The subject of reflex neurosis is one of great interest, and the cases which come under this grouping, present such diversity of phenomena and such eccentricities of behavior that they are always fascinating to the observer. The following cases presented themselves at the Carney Hospital, and were there treated during my service in the summer of 1885. They appear to me to be worthy of record:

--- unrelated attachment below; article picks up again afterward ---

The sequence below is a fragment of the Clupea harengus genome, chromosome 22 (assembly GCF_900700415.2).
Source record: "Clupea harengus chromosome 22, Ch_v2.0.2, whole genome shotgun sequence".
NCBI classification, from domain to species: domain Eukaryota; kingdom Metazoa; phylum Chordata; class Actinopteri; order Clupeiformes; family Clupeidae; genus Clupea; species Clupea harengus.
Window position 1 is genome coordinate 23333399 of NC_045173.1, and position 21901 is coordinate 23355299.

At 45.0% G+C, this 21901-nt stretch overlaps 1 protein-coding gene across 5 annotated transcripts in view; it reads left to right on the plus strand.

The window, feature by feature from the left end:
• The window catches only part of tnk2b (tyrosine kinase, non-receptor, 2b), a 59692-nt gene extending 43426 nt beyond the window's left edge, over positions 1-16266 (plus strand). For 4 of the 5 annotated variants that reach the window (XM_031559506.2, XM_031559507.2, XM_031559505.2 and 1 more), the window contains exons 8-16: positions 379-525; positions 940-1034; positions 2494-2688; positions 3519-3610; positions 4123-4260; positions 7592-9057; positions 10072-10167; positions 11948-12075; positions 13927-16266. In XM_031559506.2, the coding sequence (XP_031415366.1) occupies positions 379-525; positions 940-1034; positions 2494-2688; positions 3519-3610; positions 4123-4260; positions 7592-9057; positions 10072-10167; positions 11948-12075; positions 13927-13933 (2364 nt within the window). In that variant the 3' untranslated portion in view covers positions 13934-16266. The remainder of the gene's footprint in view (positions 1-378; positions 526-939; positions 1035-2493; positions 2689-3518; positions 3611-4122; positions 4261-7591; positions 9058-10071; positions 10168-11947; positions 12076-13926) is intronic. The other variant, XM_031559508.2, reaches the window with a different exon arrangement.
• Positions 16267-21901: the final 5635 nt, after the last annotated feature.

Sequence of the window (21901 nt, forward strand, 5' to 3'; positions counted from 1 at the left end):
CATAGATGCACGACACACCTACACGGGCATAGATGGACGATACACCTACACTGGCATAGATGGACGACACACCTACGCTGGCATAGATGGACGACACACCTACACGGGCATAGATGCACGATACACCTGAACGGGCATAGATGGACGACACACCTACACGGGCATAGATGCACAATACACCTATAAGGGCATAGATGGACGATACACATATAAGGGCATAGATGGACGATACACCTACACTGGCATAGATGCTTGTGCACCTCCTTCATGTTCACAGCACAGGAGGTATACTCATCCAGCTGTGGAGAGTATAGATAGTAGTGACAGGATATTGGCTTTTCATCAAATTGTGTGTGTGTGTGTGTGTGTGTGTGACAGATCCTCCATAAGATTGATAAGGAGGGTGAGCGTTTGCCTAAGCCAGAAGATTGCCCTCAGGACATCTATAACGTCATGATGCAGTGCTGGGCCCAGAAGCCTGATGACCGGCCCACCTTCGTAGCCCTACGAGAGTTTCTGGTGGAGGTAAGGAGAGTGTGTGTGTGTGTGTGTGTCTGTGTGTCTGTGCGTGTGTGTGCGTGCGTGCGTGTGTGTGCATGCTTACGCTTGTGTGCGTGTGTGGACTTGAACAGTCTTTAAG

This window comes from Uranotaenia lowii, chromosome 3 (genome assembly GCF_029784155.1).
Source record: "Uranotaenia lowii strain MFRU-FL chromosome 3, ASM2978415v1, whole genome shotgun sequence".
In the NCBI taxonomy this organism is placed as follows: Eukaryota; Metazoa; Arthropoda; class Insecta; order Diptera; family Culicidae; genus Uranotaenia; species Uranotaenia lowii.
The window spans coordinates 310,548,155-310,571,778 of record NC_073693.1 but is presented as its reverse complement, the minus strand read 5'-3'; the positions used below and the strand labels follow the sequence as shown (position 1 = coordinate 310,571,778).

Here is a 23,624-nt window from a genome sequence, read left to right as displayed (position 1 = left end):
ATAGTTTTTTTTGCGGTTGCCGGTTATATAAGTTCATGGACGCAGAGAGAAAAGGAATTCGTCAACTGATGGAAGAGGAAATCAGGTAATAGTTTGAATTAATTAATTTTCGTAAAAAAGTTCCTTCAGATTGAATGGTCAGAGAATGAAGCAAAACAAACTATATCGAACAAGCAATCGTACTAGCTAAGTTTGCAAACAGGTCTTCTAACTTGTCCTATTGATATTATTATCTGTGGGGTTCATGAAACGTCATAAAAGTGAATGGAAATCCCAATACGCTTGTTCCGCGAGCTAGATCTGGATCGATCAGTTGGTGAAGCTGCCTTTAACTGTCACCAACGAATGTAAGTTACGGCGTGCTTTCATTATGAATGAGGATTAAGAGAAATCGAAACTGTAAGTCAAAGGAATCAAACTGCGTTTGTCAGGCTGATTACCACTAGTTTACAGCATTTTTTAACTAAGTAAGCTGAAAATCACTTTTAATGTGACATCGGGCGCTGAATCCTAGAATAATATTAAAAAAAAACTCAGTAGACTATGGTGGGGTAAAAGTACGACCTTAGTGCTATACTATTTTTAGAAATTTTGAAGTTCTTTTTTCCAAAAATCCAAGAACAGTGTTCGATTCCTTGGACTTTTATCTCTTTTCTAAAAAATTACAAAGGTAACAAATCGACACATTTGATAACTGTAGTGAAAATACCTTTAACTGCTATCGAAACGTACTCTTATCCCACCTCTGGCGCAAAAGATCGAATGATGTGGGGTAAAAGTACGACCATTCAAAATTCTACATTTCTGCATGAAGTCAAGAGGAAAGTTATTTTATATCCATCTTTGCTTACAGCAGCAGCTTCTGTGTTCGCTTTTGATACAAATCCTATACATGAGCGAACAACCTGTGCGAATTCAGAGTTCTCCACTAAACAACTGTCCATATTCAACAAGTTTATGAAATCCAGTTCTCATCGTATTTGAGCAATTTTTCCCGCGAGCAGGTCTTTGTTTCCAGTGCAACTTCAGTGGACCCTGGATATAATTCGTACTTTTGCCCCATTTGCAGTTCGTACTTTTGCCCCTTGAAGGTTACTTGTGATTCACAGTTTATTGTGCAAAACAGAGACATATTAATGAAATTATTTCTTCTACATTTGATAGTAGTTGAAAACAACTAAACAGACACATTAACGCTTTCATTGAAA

—M. I. D., merchant, aged 58, entered the hospital on July 7, 1885. He had been suffering for six weeks with severe supra-orbital neuralgia on the right side. The pain was not continuous, but seized him at frequent intervals every day. Each individual attack was of short duration, but the severity was so great and the patient's dread had become so exaggerated that he was completely unmanned. He had lost flesh, strength and appetite, and he was nervous to an extreme degree.